from qiskit.providers.aer.noise.errors.standard_errors import depolarizing_error

# 0.1% depolarizing noise
NOISE = 0.001

QISKIT_SIMULATOR = qiskit.Aer.get_backend("qasm_simulator")

def qs_noisy_simulation(circuit: QuantumCircuit, shots: int = 4096) -> float:
    """Runs the quantum circuit with a depolarizing channel noise model at
    level NOISE.

        circuit (qiskit.QuantumCircuit): Ideal quantum circuit.
        shots (int): Number of shots to run the circuit
                     on the back-end.

        expval: expected values.
    # initialize a qiskit noise model
    noise_model = NoiseModel()

    # we assume a depolarizing error for each
    # gate of the standard IBM basis
    noise_model.add_all_qubit_quantum_error(depolarizing_error(NOISE, 1), ["u1", "u2", "u3"])

    # execution of the experiment
    job = qiskit.execute(
        basis_gates=["u1", "u2", "u3"],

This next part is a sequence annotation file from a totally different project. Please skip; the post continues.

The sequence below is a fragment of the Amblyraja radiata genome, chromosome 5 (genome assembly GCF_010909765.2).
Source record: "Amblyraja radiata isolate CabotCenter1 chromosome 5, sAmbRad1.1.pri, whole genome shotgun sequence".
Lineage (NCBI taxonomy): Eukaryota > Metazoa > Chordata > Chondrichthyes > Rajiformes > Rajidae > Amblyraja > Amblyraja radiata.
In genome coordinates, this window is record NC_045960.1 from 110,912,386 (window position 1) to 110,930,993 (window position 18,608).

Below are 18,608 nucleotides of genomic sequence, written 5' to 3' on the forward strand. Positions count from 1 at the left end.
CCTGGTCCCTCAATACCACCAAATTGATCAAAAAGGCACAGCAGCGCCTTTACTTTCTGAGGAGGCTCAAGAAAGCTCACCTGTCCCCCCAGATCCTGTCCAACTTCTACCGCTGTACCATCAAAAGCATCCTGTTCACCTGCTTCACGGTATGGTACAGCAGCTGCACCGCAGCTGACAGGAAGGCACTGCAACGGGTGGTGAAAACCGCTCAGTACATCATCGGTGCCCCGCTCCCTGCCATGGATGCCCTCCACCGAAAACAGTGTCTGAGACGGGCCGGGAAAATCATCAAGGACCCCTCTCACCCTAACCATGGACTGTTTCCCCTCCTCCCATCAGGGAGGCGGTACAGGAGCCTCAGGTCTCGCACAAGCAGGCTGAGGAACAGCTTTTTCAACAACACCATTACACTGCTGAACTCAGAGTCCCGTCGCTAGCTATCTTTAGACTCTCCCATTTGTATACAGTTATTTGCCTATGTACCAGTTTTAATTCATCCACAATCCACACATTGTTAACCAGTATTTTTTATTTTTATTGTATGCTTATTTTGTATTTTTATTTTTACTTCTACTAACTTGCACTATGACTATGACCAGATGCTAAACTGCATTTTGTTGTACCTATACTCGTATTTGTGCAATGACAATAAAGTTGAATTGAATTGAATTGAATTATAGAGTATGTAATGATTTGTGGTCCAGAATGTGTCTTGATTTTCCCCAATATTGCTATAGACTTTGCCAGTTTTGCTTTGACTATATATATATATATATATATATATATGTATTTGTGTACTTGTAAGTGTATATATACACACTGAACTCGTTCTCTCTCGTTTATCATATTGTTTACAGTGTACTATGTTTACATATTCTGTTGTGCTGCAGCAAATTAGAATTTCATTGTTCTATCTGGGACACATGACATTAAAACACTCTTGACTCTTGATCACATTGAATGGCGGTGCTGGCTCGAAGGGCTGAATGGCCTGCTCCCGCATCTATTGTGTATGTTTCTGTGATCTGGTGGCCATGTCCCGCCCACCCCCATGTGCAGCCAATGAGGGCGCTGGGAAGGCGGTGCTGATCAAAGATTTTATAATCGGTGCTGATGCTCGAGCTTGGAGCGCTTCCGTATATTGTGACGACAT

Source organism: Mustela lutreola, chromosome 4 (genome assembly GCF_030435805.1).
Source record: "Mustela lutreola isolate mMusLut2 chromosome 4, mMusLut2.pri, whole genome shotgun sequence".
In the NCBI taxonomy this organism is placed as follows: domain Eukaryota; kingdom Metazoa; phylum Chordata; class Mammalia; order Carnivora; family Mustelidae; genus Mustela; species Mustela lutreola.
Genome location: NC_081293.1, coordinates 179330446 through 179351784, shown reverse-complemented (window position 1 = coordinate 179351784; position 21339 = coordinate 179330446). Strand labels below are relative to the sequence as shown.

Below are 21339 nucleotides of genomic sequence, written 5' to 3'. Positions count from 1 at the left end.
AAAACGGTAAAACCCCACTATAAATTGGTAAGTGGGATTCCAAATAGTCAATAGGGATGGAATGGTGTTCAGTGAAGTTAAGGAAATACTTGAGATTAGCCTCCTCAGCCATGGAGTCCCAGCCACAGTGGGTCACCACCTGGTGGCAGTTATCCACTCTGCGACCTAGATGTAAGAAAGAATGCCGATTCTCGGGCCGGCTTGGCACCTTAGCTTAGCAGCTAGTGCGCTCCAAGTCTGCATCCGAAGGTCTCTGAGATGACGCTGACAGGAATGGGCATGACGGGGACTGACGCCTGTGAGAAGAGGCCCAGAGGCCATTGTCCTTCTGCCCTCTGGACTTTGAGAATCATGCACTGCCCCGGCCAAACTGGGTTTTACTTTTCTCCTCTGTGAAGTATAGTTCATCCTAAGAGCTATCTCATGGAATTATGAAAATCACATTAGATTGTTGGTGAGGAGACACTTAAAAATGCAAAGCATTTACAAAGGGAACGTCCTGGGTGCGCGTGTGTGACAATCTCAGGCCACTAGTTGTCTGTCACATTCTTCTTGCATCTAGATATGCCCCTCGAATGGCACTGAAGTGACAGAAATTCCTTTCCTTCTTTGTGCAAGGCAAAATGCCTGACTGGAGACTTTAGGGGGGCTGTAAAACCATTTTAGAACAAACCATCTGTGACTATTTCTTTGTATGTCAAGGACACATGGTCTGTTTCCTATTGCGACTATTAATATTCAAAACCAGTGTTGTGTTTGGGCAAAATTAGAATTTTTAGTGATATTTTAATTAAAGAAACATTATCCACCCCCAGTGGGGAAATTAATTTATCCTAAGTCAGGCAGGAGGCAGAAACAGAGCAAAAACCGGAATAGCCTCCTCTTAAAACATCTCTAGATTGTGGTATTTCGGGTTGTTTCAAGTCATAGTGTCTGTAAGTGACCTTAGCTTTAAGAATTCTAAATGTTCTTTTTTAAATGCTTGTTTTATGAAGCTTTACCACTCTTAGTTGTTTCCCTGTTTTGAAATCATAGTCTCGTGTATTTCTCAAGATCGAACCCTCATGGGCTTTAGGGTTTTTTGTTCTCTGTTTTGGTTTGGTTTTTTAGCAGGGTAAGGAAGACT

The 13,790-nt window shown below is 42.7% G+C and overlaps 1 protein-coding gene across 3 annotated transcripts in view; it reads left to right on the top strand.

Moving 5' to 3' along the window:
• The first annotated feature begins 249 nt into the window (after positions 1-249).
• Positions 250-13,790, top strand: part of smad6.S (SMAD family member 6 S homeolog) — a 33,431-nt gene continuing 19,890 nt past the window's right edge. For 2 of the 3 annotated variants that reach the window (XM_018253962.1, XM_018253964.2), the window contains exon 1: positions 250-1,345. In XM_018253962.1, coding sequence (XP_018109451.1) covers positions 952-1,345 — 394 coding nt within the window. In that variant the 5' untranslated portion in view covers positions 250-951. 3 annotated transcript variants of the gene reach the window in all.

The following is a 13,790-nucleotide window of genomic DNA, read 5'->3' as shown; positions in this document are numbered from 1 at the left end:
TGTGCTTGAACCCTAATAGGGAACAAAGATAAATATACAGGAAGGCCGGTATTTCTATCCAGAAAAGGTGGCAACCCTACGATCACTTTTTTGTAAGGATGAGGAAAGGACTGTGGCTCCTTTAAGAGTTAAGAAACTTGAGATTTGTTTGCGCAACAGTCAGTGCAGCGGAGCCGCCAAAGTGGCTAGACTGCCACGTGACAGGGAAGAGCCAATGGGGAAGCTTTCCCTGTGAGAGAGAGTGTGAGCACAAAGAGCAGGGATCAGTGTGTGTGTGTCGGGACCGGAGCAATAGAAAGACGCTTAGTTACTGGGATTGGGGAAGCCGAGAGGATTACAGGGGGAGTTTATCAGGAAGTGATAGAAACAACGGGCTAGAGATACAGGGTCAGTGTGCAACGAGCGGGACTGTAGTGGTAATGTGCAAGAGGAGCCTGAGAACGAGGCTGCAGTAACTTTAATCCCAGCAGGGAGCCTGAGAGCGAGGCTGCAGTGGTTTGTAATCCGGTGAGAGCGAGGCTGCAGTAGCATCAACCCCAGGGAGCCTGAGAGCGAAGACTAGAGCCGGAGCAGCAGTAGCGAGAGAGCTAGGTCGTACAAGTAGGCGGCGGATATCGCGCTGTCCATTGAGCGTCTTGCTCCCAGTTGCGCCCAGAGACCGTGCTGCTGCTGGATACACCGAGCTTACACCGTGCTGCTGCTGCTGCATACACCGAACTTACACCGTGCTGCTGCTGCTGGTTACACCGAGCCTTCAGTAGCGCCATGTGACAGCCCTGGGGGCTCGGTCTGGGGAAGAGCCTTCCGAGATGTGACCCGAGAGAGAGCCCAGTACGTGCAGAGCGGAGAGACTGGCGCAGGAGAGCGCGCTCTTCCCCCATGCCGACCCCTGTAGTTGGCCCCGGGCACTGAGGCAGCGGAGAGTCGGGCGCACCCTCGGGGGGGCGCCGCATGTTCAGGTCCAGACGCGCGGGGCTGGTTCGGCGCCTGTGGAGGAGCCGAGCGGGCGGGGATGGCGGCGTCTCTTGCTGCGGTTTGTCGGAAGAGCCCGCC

# we want all gates to be actually applied,
        # so we skip any circuit optimization
    results = job.result()
    counts = results.get_counts()
    expval = counts["0"] / shots
    return expval

We can then use this backend for our mitigation.

from qiskit import QuantumCircuit
from mitiq import execute_with_zne

circ = QuantumCircuit(1, 1)
for __ in range(120):
     _ = circ.x(0)
_ = circ.measure(0, 0)

unmitigated = qs_noisy_simulation(circ)
mitigated = execute_with_zne(circ, qs_noisy_simulation)
exact = 1
# The mitigation should improve the result.
print(abs(exact - mitigated) < abs(exact - unmitigated))

Note that we don’t need to even redefine factories for different stacks. Once you have a Factory it can be used with different front and backends.